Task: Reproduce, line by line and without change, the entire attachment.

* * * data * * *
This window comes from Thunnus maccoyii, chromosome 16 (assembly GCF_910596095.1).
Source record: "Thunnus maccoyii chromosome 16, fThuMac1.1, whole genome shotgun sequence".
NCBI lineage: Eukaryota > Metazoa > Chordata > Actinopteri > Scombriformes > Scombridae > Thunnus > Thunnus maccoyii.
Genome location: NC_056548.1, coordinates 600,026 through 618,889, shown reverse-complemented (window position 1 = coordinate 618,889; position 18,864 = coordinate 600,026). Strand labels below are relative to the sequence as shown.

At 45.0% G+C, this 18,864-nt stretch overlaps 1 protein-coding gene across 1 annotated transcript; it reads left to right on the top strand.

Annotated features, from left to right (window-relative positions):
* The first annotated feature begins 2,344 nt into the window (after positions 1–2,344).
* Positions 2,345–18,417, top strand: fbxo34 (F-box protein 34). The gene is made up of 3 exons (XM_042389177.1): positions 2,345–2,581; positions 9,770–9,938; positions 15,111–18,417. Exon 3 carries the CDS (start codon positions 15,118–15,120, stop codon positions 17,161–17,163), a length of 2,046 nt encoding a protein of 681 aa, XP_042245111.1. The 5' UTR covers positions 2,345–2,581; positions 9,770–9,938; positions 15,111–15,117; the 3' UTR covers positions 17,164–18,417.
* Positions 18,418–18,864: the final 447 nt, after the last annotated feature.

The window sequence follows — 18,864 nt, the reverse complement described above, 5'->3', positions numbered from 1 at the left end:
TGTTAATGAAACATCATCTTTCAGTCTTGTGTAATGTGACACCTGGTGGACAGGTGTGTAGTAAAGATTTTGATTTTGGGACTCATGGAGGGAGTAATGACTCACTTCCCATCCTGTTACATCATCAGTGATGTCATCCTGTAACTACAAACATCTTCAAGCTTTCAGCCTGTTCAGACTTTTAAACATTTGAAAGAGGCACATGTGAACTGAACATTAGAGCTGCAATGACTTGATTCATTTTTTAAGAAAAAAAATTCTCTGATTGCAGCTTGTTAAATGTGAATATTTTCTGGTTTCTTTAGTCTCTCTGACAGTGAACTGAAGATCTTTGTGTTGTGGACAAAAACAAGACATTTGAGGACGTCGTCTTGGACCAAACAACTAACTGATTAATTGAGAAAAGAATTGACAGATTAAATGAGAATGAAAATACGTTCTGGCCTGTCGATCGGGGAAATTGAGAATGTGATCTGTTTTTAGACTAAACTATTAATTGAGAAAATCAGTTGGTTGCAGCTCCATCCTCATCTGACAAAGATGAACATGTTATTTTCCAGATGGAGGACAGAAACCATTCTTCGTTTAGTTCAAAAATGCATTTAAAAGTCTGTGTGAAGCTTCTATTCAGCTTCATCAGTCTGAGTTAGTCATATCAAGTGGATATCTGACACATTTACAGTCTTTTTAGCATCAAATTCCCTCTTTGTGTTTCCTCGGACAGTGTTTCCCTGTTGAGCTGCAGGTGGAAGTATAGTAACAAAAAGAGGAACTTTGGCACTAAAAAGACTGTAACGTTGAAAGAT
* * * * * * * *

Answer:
This window comes from Thunnus maccoyii, chromosome 16 (assembly GCF_910596095.1).
Source record: "Thunnus maccoyii chromosome 16, fThuMac1.1, whole genome shotgun sequence".
NCBI lineage: Eukaryota > Metazoa > Chordata > Actinopteri > Scombriformes > Scombridae > Thunnus > Thunnus maccoyii.
Genome location: NC_056548.1, coordinates 600,026 through 618,889, shown reverse-complemented (window position 1 = coordinate 618,889; position 18,864 = coordinate 600,026). Strand labels below are relative to the sequence as shown.

At 45.0% G+C, this 18,864-nt stretch overlaps 1 protein-coding gene across 1 annotated transcript; it reads left to right on the top strand.

Annotated features, from left to right (window-relative positions):
* The first annotated feature begins 2,344 nt into the window (after positions 1–2,344).
* Positions 2,345–18,417, top strand: fbxo34 (F-box protein 34). The gene is made up of 3 exons (XM_042389177.1): positions 2,345–2,581; positions 9,770–9,938; positions 15,111–18,417. Exon 3 carries the CDS (start codon positions 15,118–15,120, stop codon positions 17,161–17,163), a length of 2,046 nt encoding a protein of 681 aa, XP_042245111.1. The 5' UTR covers positions 2,345–2,581; positions 9,770–9,938; positions 15,111–15,117; the 3' UTR covers positions 17,164–18,417.
* Positions 18,418–18,864: the final 447 nt, after the last annotated feature.

The window sequence follows — 18,864 nt, the reverse complement described above, 5'->3', positions numbered from 1 at the left end:
TGTTAATGAAACATCATCTTTCAGTCTTGTGTAATGTGACACCTGGTGGACAGGTGTGTAGTAAAGATTTTGATTTTGGGACTCATGGAGGGAGTAATGACTCACTTCCCATCCTGTTACATCATCAGTGATGTCATCCTGTAACTACAAACATCTTCAAGCTTTCAGCCTGTTCAGACTTTTAAACATTTGAAAGAGGCACATGTGAACTGAACATTAGAGCTGCAATGACTTGATTCATTTTTTAAGAAAAAAAATTCTCTGATTGCAGCTTGTTAAATGTGAATATTTTCTGGTTTCTTTAGTCTCTCTGACAGTGAACTGAAGATCTTTGTGTTGTGGACAAAAACAAGACATTTGAGGACGTCGTCTTGGACCAAACAACTAACTGATTAATTGAGAAAAGAATTGACAGATTAAATGAGAATGAAAATACGTTCTGGCCTGTCGATCGGGGAAATTGAGAATGTGATCTGTTTTTAGACTAAACTATTAATTGAGAAAATCAGTTGGTTGCAGCTCCATCCTCATCTGACAAAGATGAACATGTTATTTTCCAGATGGAGGACAGAAACCATTCTTCGTTTAGTTCAAAAATGCATTTAAAAGTCTGTGTGAAGCTTCTATTCAGCTTCATCAGTCTGAGTTAGTCATATCAAGTGGATATCTGACACATTTACAGTCTTTTTAGCATCAAATTCCCTCTTTGTGTTTCCTCGGACAGTGTTTCCCTGTTGAGCTGCAGGTGGAAGTATAGTAACAAAAAGAGGAACTTTGGCACTAAAAAGACTGTAACGTTGAAAGAT